On the other hand, being uncoached implies that I am just floating around in my workouts with no one telling me what to do, however that is not 100% accurate. My plan has some structure and defined workouts, which I map out anywhere from a few weeks to a few hours ahead of time, and then I adhere to whatever I have called for. I have tried coaching myself in the past with varying results, including abysmal, awful, and awesome . The major downside to being your own coach is that you lack objectivity. For this reason alone, I think hiring a coach is a wise investment. Also, hiring a coach forces you to be accountable, though I am finding I do in fact have the discipline I used to think I lacked.
The upside of the DIY run coaching thing is that it’s an opportunity to be creative and thoughtful in preparing workout plans, and it can be fun to put a plan together and see how it goes. One of my favorite running bloggers does this all the time, and it’s really fascinating. At least to me, as a runner, the same way guns are fascinating to gun nuts (I don’t really know what gun people call themselves; I learned just how into guns gun people are when I went to a gun safety class), or how languages like Java and C++ are fascinating to web developers (yet another category of stuff I know little about, though I have absorbed a few fancy terms via osmosis, which I guess is what happens when you are married to a web geek software developer).
In the past, when I did not use a coach, I would map out an entire 12 to 20 week plan, and then my schedule, body, and/or willpower would not cooperate. Inevitably, I would skip or modify workouts, then be fraught with guilt as a result, or do the workouts anyway, and dig myself into a deeper hole of fatigue, inevitably showing up on race day unprepared to do my best.
This time however, I am approaching things a little differently. While I will have some structure and planning, the plan will be less rigid, more based on how I am feeling, and not mapped out so far in advance. I will continue to do the things that have worked for me in the past, including:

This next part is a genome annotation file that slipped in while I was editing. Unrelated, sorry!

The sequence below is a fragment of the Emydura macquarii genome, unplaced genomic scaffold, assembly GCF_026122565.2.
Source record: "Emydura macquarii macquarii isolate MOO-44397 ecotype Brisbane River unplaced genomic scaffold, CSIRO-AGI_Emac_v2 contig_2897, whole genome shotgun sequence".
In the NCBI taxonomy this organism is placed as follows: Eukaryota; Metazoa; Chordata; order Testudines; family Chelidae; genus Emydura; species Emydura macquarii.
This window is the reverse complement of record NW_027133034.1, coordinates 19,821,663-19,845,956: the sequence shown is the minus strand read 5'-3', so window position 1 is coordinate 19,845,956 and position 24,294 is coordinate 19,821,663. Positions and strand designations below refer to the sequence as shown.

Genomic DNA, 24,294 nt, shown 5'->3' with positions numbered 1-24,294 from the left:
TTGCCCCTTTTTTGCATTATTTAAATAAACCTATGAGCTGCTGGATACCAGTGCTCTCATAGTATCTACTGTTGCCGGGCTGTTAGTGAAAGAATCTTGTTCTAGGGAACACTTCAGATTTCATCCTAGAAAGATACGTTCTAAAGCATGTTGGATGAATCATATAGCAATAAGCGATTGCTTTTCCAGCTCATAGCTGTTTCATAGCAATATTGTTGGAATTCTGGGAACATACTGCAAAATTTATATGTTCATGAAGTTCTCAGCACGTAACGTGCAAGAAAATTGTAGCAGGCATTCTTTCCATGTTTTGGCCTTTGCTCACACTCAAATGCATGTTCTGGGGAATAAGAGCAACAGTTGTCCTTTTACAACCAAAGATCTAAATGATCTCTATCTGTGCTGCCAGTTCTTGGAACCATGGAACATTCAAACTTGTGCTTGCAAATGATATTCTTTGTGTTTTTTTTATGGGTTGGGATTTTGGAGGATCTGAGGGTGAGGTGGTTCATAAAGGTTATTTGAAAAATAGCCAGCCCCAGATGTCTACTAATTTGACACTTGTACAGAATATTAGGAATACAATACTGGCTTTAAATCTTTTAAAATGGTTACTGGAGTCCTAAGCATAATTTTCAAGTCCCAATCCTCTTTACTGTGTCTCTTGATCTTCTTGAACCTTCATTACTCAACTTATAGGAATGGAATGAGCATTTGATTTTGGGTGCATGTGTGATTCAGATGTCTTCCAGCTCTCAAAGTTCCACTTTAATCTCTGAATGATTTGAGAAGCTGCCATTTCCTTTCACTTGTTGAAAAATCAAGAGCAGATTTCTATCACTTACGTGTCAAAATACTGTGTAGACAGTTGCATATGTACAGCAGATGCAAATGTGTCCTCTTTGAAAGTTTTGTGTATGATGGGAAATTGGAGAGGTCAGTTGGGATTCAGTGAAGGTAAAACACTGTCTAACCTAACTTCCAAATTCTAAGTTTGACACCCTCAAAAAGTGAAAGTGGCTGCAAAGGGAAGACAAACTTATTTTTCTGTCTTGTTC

-Backing off the mileage every third week to absorb the training load.
-Alternating hard workouts and easy workouts
– Doing core/strength work 1-2 days per week.
-Cross training (mostly biking on the trainer) about once a week, as an active recovery workout.
What has been working for me with this training cycle so far, is to loosely map out the week in my mind somewhat in advance, and then nail down the details a few days or so in advance. Like this week, I mapped out which days would be hard versus easy, which day I would cross train, which day I would take off, etc, and then Sunday night I wrote down my track workout for this morning. During my warm-up I decided that for my 200’s I would walk/jog 200 to recover, and for my 400’s and 800’s, I would walk/jog for 400 to recover. Not the most scientific plan, but I decided my goal was to run each interval as fast as possible, while working on pacing and working hard in a fatigued state, so that’s how I came up with that. Thursday will be my next quality run, probably a hill workout of some kind, but I have not determined exactly what I’m going to do.
I’ve been doing it like this for about four weeks now and so far, it’s working. I feel energized and motivated, and my times are gradually coming down. My goal is to run a mid-November half marathon in a time of 1:45. Gulp. There, I put it out for the whole world to see. And by “the whole world” I mean my mom and a few of my Facebook friends. So now it’s out there. My PR is 1:50, so it would be a stretch.
So real quick, before Sweet Pea wakes up from her nap, which is when I hit “Publish” (which is actually a fantasy. In reality I will hit “Save” and review this a million times for typos and misspellings after she’s in bed for the night), I just need to say I nailed my track workout this morning. The workout was 8×200, 4×400, 2×800. My 200’s were faster than the 200’s I did last week and as fast as any 200’s I’ve ever run, ranging from 46 to 49 seconds. The 400’s were around 1:45, which is a good time for me, and the times for my 800’s were similar to how I would run when I am in pretty good shape (about 3:40). So I would have to say this DIY project is off to an auspicious start.
2 thoughts on “DIY Run Training”
Always amazing to me how plans change when they collide with the real world.”Plans are nothing; planning is everything” — Dwight D Eisenhower
When your body is ready for tough workouts your training sessions would be much more effective. I am taking pre-workout supplement – Navy Seal Formula, and I never miss my workouts, even after the hardest working day. My body is nutured naturally and effectively. As a result, I am in great shape.